These two answered, “Rabbi, where are you staying?” Jesus said, “Come and you will see.” These words from Jesus are words of invitation and promise. The invitation is to come and follow him. The promise is that they will see where he dwells. One of those two was Andrew, the brother of Peter. Andrews goes to find his brother and brings him to Jesus.

Now we arrive at our “next day.” Jesus found Philip and said to him, “Follow me.” Philip is going to follow Jesus, and he goes to share this good news with his friend, Nathanael. He shares with Nathanael the good news that they have found the one that Moses in the Law and the prophets wrote about.

But Nathanael is skeptical. Philip may have known what kind of response to expect from his friend. I wonder how any of us would have reacted to Nathanael’s scathing criticism. Remarkably, Philip responds with an invitation that is filled with trust.

“Come and See.”

The answer to Nathanael’s outlook that nothing good has been found, because nothing good is ever going to come out of Nazareth, is to respond with invitation and trust.

Philip shows to me that trust in the good news shall be my guide through even the most challenging of conversations. The answer to doubt and anger is to respond with invitation and trust that Jesus will reveal the truth.

I am not the one that will convert. I am not the one that will change the hearts of the hard-hearted. I must trust in Jesus to be the one that turns doubt towards trust.

United with Christ

John 17:1-11
Jesus prays to His father and asks that we may be one just as He and the father are one.

In this prayer for unity Christ longs for the glory of God to be known.

Jesus talks about eternal life in terms of knowing the Father and Jesus the Christ.

How do we know God?

Jesus describes it through his work of manifesting the name of God and sharing the Word with the world that we might believe in Him and the one whom sent Him.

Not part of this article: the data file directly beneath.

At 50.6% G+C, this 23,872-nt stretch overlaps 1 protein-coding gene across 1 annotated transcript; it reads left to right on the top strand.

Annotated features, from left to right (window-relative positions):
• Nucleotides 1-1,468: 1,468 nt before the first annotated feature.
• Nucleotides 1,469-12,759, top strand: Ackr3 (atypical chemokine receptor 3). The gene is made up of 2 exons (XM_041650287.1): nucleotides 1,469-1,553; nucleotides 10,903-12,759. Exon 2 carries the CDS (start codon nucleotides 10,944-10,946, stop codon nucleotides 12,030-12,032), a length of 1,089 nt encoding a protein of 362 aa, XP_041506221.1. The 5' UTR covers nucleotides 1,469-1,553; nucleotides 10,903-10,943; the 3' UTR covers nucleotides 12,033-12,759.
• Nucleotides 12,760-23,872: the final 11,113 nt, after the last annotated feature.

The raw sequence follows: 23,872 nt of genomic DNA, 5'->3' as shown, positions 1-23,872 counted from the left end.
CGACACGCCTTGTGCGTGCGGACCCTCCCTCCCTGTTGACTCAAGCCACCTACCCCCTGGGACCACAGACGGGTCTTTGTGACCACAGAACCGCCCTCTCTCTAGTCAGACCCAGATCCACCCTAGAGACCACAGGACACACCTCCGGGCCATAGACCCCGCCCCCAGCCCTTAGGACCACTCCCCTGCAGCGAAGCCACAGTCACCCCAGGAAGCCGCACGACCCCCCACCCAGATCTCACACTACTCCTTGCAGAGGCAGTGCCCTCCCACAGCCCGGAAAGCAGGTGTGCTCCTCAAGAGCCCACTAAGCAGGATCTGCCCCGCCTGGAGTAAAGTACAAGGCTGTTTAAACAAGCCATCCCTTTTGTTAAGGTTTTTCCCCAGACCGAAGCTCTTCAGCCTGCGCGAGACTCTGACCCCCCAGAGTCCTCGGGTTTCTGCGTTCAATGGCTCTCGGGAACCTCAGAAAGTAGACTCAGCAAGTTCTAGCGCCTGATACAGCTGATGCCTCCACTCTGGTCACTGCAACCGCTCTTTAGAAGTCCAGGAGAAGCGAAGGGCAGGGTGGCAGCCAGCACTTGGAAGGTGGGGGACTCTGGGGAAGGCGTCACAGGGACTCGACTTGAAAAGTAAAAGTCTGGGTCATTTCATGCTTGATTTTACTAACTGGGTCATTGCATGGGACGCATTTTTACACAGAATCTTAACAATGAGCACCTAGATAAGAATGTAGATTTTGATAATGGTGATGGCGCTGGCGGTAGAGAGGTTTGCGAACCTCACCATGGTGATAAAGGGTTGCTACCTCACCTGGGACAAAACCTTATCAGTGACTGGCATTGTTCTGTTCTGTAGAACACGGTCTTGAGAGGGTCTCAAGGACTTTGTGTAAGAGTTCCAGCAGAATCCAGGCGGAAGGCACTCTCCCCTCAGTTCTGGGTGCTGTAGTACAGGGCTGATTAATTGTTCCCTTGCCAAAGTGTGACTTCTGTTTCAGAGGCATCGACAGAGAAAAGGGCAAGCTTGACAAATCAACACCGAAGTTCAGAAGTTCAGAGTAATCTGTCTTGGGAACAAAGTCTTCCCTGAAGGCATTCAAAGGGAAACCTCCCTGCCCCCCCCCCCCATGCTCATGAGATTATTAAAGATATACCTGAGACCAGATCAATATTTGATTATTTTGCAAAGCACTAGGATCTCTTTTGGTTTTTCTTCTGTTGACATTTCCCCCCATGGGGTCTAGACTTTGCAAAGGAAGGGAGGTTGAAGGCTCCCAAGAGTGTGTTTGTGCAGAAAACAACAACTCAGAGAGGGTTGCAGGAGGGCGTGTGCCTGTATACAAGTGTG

Epiphany
Logos
Pisteuio

On the Way

This weekend I am preaching on John 14:1-14. This text is well known to me as a text for funerals. Just this week I shared these words with people who gathered for the funeral of Bruno Hanses.

I once preached a sermon using a hook I heard from someone else, “Eternal Home Makeover.” I looked how Jesus promises to prepare a place for us. I imagine that Jesus knows how to design and prepare the perfect place for us to dwell with Him for eternity.

This weekend I am preaching a sermon about Life Together on the way with the Risen Lord. I appreciate Thomas’ question to Jesus, “Lord, how can we follow you of we don’t know the way?”

I don’t know where my life is going and I don’t know the path that my kids lives will take. Thomas, I understand your struggle. How can I follow you Jesus when I don’t even know where you are going? What if your path is too hard? What if you go somewhere I haven’t been before? Am I ready for this adventure?

I think Professor Arand in the Concordia Journal put this text in a good place for me. We want to know God and in this world we can witness much about the awesome and creative power of the Almighty Father. But Jesus has come so we can know so much more about God. The way to the Father will not be following in humbleness along the path of His amazing power. I follow Jesus. I don’t always know where He is going on the way, but I trust in His mercy that He is taking me to the Father. By the mercy of Jesus I go on the way, even the rocky paths make more sense when I trust in Jesus.

I will not be afraid, I follow mercy. I follow Jesus.